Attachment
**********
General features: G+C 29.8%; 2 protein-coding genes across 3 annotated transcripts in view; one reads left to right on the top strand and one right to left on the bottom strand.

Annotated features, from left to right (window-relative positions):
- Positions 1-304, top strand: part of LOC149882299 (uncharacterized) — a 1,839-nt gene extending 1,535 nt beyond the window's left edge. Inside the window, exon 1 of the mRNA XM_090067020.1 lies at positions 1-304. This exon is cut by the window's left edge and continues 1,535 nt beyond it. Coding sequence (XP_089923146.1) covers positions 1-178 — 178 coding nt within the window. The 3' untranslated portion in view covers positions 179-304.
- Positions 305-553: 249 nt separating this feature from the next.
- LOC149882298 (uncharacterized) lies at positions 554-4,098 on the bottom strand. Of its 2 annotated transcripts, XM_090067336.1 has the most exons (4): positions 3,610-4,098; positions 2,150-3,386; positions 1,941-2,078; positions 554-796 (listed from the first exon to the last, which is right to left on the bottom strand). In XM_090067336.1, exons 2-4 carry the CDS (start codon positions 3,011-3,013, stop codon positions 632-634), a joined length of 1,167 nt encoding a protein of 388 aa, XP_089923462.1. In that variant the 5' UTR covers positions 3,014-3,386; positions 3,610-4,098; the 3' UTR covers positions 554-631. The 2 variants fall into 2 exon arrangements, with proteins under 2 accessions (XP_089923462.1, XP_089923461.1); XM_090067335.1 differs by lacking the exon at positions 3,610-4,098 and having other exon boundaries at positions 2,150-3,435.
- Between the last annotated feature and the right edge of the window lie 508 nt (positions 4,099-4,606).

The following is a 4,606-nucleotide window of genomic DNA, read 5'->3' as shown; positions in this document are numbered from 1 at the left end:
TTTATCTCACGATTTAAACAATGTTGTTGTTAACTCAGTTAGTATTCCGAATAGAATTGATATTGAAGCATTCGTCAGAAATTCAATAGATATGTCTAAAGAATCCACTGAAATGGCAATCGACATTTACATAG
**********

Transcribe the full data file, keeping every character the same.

General features: G+C 29.8%; 2 protein-coding genes across 3 annotated transcripts in view; one reads left to right on the top strand and one right to left on the bottom strand.

Annotated features, from left to right (window-relative positions):
- Positions 1-304, top strand: part of LOC149882299 (uncharacterized) — a 1,839-nt gene extending 1,535 nt beyond the window's left edge. Inside the window, exon 1 of the mRNA XM_090067020.1 lies at positions 1-304. This exon is cut by the window's left edge and continues 1,535 nt beyond it. Coding sequence (XP_089923146.1) covers positions 1-178 — 178 coding nt within the window. The 3' untranslated portion in view covers positions 179-304.
- Positions 305-553: 249 nt separating this feature from the next.
- LOC149882298 (uncharacterized) lies at positions 554-4,098 on the bottom strand. Of its 2 annotated transcripts, XM_090067336.1 has the most exons (4): positions 3,610-4,098; positions 2,150-3,386; positions 1,941-2,078; positions 554-796 (listed from the first exon to the last, which is right to left on the bottom strand). In XM_090067336.1, exons 2-4 carry the CDS (start codon positions 3,011-3,013, stop codon positions 632-634), a joined length of 1,167 nt encoding a protein of 388 aa, XP_089923462.1. In that variant the 5' UTR covers positions 3,014-3,386; positions 3,610-4,098; the 3' UTR covers positions 554-631. The 2 variants fall into 2 exon arrangements, with proteins under 2 accessions (XP_089923462.1, XP_089923461.1); XM_090067335.1 differs by lacking the exon at positions 3,610-4,098 and having other exon boundaries at positions 2,150-3,435.
- Between the last annotated feature and the right edge of the window lie 508 nt (positions 4,099-4,606).

The following is a 4,606-nucleotide window of genomic DNA, read 5'->3' as shown; positions in this document are numbered from 1 at the left end:
TTTATCTCACGATTTAAACAATGTTGTTGTTAACTCAGTTAGTATTCCGAATAGAATTGATATTGAAGCATTCGTCAGAAATTCAATAGATATGTCTAAAGAATCCACTGAAATGGCAATCGACATTTACATAG